Charges and Taxes
The Queensland resources sector makes a substantial contribution of taxes and charges to all three levels of government – local, state and federal
Queensland is acknowledged as being a high-tax jurisdiction. The combination of payments to local governments, the state government and the Federal government are typically much larger in Queensland than our global competitors pay in their home jurisdictions.
Many of the taxes that the sector contributes are paid by all businesses – like payroll tax, income tax and stamp duty – but many are specific charges levied only on resources companies – like royalties. Royalties remains one of the largest sources of revenue collected by the Queensland government. Many local Governments will double dip on their rates collection with rates collected on resources tenure as well as on land ownership.
The total tax burden on resources projects has a very important influence on making investment decisions. Resources projects tend to be capital intensive with the capital invested up front and then recovered over long operating lives. This means that the economics of resource projects are very sensitive to changes in taxes (or charges) over the life of the project.
QRC advocates for a stable and predictable regime of taxes (including local government rates and royalties paid to the State Government).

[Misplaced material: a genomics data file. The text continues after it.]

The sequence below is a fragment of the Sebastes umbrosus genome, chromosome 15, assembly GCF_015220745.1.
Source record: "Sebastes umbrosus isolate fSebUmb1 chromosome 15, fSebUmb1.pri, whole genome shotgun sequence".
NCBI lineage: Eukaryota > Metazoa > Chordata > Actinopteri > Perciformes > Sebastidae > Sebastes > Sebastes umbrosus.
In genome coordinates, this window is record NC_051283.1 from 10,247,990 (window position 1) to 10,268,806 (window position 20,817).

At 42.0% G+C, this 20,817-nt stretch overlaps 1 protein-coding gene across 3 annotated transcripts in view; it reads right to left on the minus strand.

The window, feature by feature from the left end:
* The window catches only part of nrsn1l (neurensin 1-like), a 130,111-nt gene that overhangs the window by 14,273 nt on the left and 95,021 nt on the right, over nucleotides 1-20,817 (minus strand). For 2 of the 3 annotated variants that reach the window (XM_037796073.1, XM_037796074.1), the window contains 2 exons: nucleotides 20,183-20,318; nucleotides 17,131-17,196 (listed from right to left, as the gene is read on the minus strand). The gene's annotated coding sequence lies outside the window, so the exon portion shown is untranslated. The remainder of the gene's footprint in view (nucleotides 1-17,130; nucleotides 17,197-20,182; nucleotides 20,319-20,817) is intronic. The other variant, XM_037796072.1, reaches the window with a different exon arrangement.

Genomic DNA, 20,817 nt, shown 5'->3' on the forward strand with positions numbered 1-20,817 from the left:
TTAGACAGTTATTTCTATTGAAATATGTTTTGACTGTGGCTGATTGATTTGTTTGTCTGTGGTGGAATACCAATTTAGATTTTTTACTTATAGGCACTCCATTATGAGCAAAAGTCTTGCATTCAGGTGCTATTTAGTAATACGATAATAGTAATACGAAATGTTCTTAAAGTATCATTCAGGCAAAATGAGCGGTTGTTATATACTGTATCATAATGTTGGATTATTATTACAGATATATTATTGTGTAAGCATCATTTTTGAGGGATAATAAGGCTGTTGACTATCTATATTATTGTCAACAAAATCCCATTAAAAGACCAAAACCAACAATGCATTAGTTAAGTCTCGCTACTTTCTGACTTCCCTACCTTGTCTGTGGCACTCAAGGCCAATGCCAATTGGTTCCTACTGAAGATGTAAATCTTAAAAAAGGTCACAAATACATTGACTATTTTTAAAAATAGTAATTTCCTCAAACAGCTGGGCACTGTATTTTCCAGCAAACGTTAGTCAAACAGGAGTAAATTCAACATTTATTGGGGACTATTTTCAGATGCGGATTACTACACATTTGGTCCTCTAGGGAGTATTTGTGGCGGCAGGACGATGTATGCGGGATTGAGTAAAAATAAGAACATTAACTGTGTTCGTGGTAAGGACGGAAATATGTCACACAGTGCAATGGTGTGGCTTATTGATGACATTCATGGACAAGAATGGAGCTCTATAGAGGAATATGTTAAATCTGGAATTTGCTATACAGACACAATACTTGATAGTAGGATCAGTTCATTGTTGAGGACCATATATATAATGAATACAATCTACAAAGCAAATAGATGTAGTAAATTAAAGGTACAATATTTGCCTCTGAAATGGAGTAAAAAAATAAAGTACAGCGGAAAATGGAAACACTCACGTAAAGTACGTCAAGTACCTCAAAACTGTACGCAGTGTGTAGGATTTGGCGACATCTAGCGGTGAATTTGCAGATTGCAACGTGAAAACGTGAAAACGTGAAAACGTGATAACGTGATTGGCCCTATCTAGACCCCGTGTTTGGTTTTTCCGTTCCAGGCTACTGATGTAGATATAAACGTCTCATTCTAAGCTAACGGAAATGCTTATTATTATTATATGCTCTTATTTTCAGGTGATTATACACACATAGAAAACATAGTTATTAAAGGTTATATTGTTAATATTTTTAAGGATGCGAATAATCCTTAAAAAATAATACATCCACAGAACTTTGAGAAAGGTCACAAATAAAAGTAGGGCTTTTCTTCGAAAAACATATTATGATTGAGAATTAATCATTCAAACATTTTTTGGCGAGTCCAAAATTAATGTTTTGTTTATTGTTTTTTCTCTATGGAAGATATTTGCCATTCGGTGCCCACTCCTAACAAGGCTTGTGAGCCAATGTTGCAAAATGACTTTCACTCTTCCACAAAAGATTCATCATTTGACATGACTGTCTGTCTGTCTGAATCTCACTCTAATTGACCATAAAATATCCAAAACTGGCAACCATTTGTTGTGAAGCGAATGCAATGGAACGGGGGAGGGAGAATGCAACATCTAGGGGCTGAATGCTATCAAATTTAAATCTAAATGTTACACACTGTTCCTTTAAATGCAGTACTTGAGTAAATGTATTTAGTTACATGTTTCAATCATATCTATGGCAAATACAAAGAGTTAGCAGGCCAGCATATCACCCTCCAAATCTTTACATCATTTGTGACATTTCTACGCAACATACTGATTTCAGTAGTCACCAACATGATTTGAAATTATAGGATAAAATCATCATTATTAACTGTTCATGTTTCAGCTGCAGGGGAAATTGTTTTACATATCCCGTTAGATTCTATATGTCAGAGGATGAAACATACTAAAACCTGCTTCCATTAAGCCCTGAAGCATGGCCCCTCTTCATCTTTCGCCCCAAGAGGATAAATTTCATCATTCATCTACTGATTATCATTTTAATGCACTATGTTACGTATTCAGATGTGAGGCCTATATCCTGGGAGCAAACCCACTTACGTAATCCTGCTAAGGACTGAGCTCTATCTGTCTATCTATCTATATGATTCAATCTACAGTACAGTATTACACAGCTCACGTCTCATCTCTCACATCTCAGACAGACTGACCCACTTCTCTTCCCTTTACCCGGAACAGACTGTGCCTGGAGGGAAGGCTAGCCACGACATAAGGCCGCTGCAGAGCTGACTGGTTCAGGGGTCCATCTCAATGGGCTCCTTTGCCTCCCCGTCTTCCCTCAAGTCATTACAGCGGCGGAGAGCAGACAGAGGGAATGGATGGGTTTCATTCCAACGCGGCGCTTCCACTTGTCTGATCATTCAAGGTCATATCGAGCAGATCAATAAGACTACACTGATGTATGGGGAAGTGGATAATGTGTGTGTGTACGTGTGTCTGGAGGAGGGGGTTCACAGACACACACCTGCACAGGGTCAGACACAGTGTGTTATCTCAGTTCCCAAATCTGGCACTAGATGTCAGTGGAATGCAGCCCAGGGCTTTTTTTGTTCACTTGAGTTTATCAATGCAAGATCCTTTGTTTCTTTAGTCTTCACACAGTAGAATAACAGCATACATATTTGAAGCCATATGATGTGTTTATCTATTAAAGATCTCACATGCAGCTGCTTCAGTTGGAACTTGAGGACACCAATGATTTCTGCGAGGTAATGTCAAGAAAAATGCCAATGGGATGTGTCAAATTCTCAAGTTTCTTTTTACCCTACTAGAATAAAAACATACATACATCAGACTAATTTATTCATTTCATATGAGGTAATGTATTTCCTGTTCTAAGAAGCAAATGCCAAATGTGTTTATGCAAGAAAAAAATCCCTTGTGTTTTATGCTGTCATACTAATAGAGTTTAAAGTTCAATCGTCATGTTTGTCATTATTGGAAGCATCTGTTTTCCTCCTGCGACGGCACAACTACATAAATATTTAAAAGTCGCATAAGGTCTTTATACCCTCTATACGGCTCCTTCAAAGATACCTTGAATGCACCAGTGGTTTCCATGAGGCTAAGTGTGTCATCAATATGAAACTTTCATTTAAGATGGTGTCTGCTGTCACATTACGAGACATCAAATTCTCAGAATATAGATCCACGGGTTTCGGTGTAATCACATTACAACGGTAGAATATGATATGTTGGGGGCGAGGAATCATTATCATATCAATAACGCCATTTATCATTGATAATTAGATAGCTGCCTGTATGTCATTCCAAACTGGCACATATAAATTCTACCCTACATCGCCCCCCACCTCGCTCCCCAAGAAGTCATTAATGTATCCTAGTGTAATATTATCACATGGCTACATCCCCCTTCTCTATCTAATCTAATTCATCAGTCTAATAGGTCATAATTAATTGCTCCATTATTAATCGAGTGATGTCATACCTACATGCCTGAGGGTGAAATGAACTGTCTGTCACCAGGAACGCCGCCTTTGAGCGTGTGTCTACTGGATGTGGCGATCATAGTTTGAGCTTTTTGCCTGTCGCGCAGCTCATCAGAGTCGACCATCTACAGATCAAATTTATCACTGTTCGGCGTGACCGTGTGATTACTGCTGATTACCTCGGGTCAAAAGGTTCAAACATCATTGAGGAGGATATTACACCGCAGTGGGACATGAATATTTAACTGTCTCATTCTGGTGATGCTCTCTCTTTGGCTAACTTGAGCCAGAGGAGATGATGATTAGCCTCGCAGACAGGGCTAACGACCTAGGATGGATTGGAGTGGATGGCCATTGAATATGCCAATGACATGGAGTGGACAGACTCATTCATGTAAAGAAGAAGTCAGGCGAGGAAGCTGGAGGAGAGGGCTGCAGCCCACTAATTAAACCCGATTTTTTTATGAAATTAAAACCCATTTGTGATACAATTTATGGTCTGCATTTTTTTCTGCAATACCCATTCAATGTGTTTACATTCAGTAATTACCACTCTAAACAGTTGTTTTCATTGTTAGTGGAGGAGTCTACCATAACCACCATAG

To develop a resources project in Queensland, whether it is in the early exploration stages, development or production, there are a number of fees for holding the tenure. These costs recover the government’s administrative costs.
On top of fees for the administration of tenure, the Queensland Government collects rent each year during the life of tenure, QRC works with the government and members to deliver an equitable rental regime for all resource projects.
All resource developments operate under an Environmental Authority (EA), which is a set of conditions to protect environmental values. Resource companies pay an annual fee on this Environmental Authority, which is calculated based on environmental risk associated with the development.
Resources developments sit at the top of the scoring scale and have the highest annual fee compared to any other environmental relevant activity (e.g. aquaculture, intensive animal farming, and commercial industries). Over recent years, government has significantly increased the annual fee for resource developments.